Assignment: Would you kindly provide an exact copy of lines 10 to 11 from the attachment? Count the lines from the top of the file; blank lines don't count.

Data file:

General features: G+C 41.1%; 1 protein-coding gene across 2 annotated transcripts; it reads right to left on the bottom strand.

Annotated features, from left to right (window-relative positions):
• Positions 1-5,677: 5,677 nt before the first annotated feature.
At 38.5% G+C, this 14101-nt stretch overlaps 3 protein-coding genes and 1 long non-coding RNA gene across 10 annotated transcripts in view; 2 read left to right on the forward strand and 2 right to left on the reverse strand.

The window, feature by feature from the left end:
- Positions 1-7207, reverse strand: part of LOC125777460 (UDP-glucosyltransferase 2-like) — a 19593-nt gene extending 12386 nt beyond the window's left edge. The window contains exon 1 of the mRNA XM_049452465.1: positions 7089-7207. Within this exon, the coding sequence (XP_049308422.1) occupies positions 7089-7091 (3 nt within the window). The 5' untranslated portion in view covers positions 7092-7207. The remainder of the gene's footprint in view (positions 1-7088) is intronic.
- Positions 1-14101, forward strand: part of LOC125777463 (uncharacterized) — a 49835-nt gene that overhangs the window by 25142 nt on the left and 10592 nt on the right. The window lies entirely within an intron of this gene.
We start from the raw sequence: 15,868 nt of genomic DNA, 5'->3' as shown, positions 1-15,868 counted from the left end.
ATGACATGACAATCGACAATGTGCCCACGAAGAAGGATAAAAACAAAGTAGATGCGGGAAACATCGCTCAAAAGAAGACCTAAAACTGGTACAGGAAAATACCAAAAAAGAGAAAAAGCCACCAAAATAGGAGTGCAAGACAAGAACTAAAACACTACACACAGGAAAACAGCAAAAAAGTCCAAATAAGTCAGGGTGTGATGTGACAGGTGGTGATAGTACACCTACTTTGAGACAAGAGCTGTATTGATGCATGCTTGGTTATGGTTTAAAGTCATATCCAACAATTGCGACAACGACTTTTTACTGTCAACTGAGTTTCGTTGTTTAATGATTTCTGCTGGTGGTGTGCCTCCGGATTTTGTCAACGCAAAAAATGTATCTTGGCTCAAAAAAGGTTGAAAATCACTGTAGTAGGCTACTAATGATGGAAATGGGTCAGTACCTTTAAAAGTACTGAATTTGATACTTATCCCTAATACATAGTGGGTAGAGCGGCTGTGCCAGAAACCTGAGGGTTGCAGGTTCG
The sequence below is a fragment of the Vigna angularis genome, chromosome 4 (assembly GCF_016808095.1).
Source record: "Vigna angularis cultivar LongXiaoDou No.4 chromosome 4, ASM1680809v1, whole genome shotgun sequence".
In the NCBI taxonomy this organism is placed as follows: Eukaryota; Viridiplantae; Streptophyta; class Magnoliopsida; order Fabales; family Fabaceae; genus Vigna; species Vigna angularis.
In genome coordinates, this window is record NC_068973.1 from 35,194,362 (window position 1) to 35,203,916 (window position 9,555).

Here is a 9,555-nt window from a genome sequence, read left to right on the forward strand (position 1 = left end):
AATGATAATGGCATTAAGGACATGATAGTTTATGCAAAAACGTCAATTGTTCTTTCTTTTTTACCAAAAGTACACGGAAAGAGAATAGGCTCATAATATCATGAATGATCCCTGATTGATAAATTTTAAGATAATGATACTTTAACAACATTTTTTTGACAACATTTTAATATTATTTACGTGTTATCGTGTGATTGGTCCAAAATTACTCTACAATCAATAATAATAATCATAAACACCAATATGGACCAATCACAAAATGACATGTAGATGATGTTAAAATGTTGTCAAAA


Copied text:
The sequence below is a fragment of the Vigna angularis genome, chromosome 4 (assembly GCF_016808095.1).
Source record: "Vigna angularis cultivar LongXiaoDou No.4 chromosome 4, ASM1680809v1, whole genome shotgun sequence".